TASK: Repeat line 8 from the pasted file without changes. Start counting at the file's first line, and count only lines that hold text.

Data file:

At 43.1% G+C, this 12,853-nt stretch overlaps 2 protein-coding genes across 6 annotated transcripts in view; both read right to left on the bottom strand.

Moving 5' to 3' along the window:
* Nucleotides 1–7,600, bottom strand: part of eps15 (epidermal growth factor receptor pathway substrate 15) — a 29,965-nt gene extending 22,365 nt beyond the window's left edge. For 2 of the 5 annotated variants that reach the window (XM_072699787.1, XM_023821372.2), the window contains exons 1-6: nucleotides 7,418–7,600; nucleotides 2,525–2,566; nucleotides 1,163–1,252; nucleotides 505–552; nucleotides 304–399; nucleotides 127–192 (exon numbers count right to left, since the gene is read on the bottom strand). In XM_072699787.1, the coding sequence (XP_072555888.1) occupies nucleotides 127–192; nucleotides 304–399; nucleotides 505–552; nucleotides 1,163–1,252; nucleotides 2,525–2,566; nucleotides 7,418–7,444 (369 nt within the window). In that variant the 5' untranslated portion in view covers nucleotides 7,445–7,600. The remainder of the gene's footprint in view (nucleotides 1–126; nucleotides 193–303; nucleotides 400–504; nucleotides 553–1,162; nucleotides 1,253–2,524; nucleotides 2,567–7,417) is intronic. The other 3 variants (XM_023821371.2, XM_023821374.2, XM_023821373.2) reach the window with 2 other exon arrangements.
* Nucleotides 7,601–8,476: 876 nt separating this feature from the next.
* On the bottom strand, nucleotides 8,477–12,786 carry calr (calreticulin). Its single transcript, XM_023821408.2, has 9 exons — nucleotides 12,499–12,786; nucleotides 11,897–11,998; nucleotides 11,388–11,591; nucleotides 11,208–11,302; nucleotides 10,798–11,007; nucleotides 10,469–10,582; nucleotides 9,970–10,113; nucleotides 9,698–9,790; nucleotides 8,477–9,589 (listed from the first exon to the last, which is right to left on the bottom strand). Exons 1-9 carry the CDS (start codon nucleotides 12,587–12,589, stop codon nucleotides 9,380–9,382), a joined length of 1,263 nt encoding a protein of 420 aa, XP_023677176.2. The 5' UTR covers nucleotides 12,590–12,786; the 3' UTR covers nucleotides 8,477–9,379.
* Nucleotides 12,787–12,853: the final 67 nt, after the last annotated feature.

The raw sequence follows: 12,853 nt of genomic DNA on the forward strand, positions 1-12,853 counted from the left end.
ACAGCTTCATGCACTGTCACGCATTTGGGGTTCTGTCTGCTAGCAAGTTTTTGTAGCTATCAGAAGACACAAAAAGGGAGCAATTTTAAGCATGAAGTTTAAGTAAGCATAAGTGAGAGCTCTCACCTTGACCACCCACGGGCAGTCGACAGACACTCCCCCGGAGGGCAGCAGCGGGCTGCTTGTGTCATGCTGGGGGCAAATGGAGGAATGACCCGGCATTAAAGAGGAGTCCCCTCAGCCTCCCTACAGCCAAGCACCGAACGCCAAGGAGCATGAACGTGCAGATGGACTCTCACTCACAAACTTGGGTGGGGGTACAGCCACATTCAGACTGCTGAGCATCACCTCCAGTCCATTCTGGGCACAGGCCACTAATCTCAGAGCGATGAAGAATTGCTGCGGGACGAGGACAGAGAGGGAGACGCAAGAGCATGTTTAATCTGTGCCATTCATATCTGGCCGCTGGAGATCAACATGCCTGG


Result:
ACAGCTTCATGCACTGTCACGCATTTGGGGTTCTGTCTGCTAGCAAGTTTTTGTAGCTATCAGAAGACACAAAAAGGGAGCAATTTTAAGCATGAAGTTTAAGTAAGCATAAGTGAGAGCTCTCACCTTGACCACCCACGGGCAGTCGACAGACACTCCCCCGGAGGGCAGCAGCGGGCTGCTTGTGTCATGCTGGGGGCAAATGGAGGAATGACCCGGCATTAAAGAGGAGTCCCCTCAGCCTCCCTACAGCCAAGCACCGAACGCCAAGGAGCATGAACGTGCAGATGGACTCTCACTCACAAACTTGGGTGGGGGTACAGCCACATTCAGACTGCTGAGCATCACCTCCAGTCCATTCTGGGCACAGGCCACTAATCTCAGAGCGATGAAGAATTGCTGCGGGACGAGGACAGAGAGGGAGACGCAAGAGCATGTTTAATCTGTGCCATTCATATCTGGCCGCTGGAGATCAACATGCCTGG